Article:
Do you ever find yourself trying to prove yourself…to Others, to Self, or to God? Here are a few ways we slide away from the approval of the Gospel to proving ourselves. The categories of proving yourself to Others/Self/God are adapted from Tim Chester’s forthcoming U.S. publication of You Can Change, an excellent book for Gospel Change. The explanations are largely mine, as well as the Gospel aphorisms. So, don’t expect all of this in You Can Change, but do expect some great material that thinks about change along similar lines. As you read, consider which one of these categories fits you and let us know how you’re finding the Gospel more reliable than yourself.
Proving Yourself To Others
When we try to prove ourselves to others, we set ourselves on impressing them—a spouse, a boss, a parent, a peer. We want so desperately to be cheered by them, that we’ll overwork or compromise our health or morals. The approval of others becomes the most important standard in our lives, so we sacrifice our beliefs, our convictions, our standards so that we will be accepted by others. When others are our standard, we will always fail to find the approval and acceptance we long for. Performance Fail. The Gospel reminds us that others cannot offer us lasting acceptance. That God not others are our standard. We will never sufficiently prove ourselves to others because we are flawed. God is our standard. We fail to meet it, but the gospel reminds us that Jesus has met God’s standard for us! Others aren’t nearly as forgiving as Jesus is. We need not prove ourselves because Jesus has proven our worth. We don’t’ have to seek approval from others because are approved by grace in Christ. That is Good News.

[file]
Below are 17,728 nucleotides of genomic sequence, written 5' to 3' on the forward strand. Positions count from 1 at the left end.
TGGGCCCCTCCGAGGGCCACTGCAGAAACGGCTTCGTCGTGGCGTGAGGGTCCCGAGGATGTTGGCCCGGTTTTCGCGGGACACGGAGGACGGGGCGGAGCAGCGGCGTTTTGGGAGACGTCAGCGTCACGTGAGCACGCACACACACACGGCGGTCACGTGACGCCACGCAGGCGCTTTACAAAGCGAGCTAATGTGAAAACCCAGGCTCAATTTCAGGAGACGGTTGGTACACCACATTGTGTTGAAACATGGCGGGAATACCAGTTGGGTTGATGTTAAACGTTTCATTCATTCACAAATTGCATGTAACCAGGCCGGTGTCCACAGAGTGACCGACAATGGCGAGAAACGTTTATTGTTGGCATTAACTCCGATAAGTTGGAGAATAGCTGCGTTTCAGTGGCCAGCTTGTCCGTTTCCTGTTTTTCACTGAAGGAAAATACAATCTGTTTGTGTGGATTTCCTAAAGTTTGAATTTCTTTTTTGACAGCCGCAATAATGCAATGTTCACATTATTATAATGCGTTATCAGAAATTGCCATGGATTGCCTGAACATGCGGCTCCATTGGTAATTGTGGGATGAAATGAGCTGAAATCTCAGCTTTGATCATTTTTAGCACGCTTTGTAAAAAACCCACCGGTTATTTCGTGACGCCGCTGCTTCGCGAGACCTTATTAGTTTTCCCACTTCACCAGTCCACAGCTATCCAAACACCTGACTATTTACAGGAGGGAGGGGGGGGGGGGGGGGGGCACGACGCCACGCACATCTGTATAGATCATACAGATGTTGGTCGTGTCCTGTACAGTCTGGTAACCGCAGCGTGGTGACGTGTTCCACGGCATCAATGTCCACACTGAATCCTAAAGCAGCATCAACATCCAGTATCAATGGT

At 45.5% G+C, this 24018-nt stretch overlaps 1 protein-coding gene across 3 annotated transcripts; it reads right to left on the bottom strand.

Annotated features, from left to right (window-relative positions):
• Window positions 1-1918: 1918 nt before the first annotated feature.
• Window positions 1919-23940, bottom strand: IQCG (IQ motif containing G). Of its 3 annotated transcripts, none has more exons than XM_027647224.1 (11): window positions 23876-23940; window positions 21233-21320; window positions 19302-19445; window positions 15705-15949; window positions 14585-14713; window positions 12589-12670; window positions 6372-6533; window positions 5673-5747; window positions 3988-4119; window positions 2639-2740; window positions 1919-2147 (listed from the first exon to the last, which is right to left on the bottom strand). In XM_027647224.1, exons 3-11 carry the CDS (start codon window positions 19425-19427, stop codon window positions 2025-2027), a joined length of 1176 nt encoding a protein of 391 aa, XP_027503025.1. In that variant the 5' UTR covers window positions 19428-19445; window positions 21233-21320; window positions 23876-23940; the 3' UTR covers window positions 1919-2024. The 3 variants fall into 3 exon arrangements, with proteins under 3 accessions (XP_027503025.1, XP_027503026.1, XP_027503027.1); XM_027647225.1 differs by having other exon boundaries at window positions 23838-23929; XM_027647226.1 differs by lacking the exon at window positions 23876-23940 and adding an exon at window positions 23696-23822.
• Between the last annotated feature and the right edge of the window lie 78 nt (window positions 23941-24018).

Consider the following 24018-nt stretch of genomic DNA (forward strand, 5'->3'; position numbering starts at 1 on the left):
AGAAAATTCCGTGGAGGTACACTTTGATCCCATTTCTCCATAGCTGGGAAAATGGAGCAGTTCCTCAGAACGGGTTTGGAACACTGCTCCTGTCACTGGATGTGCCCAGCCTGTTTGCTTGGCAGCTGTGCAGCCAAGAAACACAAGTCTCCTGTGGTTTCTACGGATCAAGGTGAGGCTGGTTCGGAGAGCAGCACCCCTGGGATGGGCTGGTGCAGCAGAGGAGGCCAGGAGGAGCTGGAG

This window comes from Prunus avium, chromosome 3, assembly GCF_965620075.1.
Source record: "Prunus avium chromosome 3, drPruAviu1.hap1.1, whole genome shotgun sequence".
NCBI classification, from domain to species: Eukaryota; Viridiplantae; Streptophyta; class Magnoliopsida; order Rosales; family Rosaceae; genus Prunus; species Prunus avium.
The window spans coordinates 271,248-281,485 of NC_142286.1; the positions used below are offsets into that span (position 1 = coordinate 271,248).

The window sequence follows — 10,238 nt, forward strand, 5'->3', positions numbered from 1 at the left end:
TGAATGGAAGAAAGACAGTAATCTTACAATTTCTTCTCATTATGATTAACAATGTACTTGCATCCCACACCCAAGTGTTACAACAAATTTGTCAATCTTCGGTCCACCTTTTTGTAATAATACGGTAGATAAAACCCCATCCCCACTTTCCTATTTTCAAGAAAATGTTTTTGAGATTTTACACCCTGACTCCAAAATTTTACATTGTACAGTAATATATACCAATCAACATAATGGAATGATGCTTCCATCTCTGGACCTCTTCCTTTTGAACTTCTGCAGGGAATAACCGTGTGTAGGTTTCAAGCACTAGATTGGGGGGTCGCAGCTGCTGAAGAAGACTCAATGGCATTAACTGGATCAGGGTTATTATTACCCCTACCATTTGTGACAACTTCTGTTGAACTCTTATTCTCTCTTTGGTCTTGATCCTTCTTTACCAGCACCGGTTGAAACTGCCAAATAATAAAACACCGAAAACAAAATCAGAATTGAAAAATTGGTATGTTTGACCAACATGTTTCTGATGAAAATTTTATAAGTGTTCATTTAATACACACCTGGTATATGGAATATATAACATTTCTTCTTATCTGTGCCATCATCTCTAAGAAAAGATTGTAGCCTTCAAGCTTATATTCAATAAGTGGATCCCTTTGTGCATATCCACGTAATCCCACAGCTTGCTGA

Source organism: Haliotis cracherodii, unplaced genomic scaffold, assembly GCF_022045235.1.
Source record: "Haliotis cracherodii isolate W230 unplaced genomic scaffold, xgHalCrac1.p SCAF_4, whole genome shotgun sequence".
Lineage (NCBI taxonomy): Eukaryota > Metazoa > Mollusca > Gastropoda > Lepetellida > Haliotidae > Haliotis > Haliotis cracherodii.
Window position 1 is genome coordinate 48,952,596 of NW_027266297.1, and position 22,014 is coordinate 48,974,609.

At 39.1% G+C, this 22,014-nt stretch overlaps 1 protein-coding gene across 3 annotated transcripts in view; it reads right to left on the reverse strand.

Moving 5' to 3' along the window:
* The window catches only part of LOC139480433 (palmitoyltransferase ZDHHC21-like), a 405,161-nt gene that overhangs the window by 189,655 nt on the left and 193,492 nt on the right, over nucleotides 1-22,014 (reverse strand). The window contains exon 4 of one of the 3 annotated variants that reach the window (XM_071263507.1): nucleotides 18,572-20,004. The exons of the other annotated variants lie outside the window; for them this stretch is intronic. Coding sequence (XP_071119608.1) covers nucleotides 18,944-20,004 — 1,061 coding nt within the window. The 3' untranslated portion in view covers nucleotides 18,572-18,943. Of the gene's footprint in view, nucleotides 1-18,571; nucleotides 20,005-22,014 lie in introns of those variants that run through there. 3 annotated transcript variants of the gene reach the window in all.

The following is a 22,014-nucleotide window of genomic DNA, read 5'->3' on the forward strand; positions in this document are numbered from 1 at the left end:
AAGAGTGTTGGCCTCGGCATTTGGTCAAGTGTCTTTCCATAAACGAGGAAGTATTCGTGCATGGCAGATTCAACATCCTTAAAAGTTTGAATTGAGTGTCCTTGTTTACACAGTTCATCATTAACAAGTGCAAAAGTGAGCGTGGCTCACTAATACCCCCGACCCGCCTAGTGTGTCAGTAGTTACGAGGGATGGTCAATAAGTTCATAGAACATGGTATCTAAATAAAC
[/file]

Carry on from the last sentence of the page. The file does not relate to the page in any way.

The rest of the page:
Proving Yourself To Self
When we try to prove ourselves to ourself, we set ourselves on improving upon our past. We try to perfect ourselves. “I used to look at porn but now I don’t.” “I used to not go to church, but now I do.” “I used to not be missional, but now I am.” This may work for a while, as long as we succeed, but as soon as we fail ourselves the bottom of our worth drops out. Our sense of worth and acceptance comes from moral or spiritual self-improvement, not from Jesus. Our standard is Self not God. Peformance Fail. Self isn’t nearly as forgiving as Jesus. The Gospel reminds us that we have not sinned against ourselves, but we have sinned against God. But the Gospel reminds us that we must look to God for the ultimate standard. God provides a righteous, not relative standard, and it can be met alone by faith in Christ, by resting in his acceptance. From our place of acceptance and rest in Jesus, we can live a life that reflects God’s holy standard, instead of striving against ourselves. We don’t have to perfect ourselves because imperfect people cling to a perfect Christ. This too is Good News.
Proving Yourself To God
When we try to prove ourselves to God, we set ourselves on impressing God. We try to perform for his acceptance and approval. “Look how devoted I’ve been to you.” “I’m involved in so much mission and church ministry, surely God is happy” We content ourselves with proving ourselves to God. We try to be good enough, missional enough, spiritual enough. We may even secretly believe that even though we’ve been forgiven in Christ, God’s favor is based on our performance after salvation. We think to ourselves: “If I practice enough spiritual disciplines, then I will gain the spiritual intimacy I long for.” We think that we can put God in our debt. Our standard is God, which is good, but the problem is that we can’t reach his standard. Performance Fail. The Gospel reminds us that we are still sinners, never good enough apart from Christ AND it calls us to stop trying to prove ourselves to Him. The Gospel calls us to rest in God’s approval of us in Christ. To receive his forgiveness for sinful performance and rely on Christ’s performance for us. We need not impress God, because Jesus has impressed God for us. This is Good News!
Gospel Approval (it’s so much better!)
Here are a few gospel aphorisms that might be helpful to memorize when you are tempted to prove yourself to others, yourself, or God.
- We don’t’ have to seek approval from [Others] because are approved by grace in Christ.
- We don’t have to perfect [Ourselves] because imperfect people cling to a perfect Christ.
- We don’t have to impress [God] because Jesus impressed him for us.